# Interference - two waves of different frequencies - beat velocity

• I
LmdL
Hello,
I'm considering the "beats" phenomena. I have two plane waves in some medium with a refractive index n(ω), one propagates in a z direction and second in a direction making an angle θ with z axis. Waves have frequencies ω1, ω2 (not necessarily equal) and k-vectors k1, k2 (not necessarily equal): Now, I'm interested in interference (in the area where both waves overlap) along the z axis direction. I can write the initial fields contributions along the z axis as So their sum is First cosine is the envelope modulation and second is the carrier wave. Now, my question is regarding the modulation speed. As far as I understand, the above describes the beats phenomena. Or, alternatively, an interference pattern with a period of 2π/Δk that moves in time. If I'm right, the modulation speed reads And here is the question: this speed can exceed c (speed of light), once I change the θ. For some θ I can even get an infinite vm (when denominator vanishes). On the other hand, modulation speed should be limited by the speed of light. What I'm missing here?
The possibilities that I thought of:
1. This modulation speed is a sinusoidal and cannot transfer any information, thus isn't limited by c.
2. The expression for vm is correct, but for values of θ that lead to vm>c it should be constrained vm=c .
3. The expression for vm is an expression for phase velocity and I should use d(Δω)/d(Δk) instead (group velocity). However, in this case I also get velocities that exceed c (checked numerically).

Any advice or thoughts are appreciated.
Thank you.

Homework Helper
Gold Member
The modulation speed need not be limited by c because it is not the speed of a particle or wave. It is the speed of a feature in a pattern, which is an abstract, non-physical concept, and hence not limited by the speed of light.
As another example of how this can happen, consider a powerful, perfect laser mounted perpendicularly on an axle in the middle of a sphere with radius one light second and pointing directly at the sphere's inner surface. The laser rotates on the axle at a rate of one full rotation per 3 seconds, so that the dot of light it makes on the sphere's inner surface traverses a full equatorial circle of the sphere in that time - distance covered = 2 pi light seconds - more than twice the speed of light. Yet the laser itself is only moving quite slowly. This can happen because the only thing moving on the sphere's inner surface is a feature in a pattern - not a physical thing limited by c.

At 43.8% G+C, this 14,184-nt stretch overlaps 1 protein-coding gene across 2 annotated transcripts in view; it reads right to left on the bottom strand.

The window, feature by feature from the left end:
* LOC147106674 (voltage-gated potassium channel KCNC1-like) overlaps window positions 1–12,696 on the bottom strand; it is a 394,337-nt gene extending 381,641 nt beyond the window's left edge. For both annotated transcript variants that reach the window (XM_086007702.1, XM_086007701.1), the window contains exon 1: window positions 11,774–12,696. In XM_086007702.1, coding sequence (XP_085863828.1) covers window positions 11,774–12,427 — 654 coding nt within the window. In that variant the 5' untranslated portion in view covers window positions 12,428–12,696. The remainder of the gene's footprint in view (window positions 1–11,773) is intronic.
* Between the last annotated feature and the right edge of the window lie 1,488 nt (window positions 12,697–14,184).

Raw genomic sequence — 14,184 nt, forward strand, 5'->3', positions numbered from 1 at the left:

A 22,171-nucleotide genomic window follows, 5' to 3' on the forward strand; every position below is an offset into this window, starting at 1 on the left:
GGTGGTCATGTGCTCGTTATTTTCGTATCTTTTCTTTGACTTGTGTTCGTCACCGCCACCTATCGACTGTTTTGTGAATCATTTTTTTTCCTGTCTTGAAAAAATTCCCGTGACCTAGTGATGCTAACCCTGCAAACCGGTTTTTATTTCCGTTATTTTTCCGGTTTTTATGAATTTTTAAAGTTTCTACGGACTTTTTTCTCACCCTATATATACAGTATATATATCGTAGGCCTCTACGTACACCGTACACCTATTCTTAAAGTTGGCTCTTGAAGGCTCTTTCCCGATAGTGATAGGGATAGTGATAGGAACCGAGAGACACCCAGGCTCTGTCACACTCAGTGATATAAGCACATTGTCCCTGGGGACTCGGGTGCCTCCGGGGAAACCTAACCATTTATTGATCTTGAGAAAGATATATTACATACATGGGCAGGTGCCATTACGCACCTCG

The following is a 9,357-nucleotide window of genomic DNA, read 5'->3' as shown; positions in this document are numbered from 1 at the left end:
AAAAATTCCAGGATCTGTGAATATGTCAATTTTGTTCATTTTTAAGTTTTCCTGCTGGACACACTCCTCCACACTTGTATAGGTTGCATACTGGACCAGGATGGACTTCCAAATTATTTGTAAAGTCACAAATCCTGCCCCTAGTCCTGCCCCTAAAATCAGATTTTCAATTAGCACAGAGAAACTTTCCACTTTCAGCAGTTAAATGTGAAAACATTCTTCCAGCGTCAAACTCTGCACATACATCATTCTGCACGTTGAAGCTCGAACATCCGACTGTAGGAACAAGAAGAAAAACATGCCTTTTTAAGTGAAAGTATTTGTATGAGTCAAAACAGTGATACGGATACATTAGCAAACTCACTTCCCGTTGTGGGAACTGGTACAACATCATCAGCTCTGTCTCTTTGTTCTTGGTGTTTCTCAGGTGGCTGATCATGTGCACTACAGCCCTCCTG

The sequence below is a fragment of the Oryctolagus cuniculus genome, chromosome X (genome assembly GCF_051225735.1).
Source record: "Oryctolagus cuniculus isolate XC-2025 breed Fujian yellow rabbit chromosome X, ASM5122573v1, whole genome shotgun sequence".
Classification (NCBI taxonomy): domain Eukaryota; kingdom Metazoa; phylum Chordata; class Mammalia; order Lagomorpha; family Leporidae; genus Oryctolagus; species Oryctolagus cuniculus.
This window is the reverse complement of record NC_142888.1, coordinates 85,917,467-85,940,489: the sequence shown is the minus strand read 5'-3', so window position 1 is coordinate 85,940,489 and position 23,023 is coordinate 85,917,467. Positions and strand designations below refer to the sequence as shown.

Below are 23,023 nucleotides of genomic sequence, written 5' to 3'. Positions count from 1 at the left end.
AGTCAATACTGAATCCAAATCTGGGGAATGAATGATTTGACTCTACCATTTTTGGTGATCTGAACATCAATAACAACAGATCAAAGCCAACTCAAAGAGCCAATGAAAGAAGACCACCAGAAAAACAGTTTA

• LmdL
LmdL
Thank you for your reply. I got your point. I have an additional question: let's suppose I place a particle on the z axis (in the waves overlapping area) and restrict it to move along z axis, for example by adding two transparent parallel to z axis plates, one slightly above it and one slightly below. Particle is then confined to one of the modulation wave maxima (similar to optical tweezers). What will happen now? I suppose that if vm is below c, the particle will move with that speed along the z axis, being in the area of the modulation maximum it was confined to from the beginning. What if vm>c? Particle will "slip" to the next maximum to the left, and then again, and again, and so forth? Is this correct?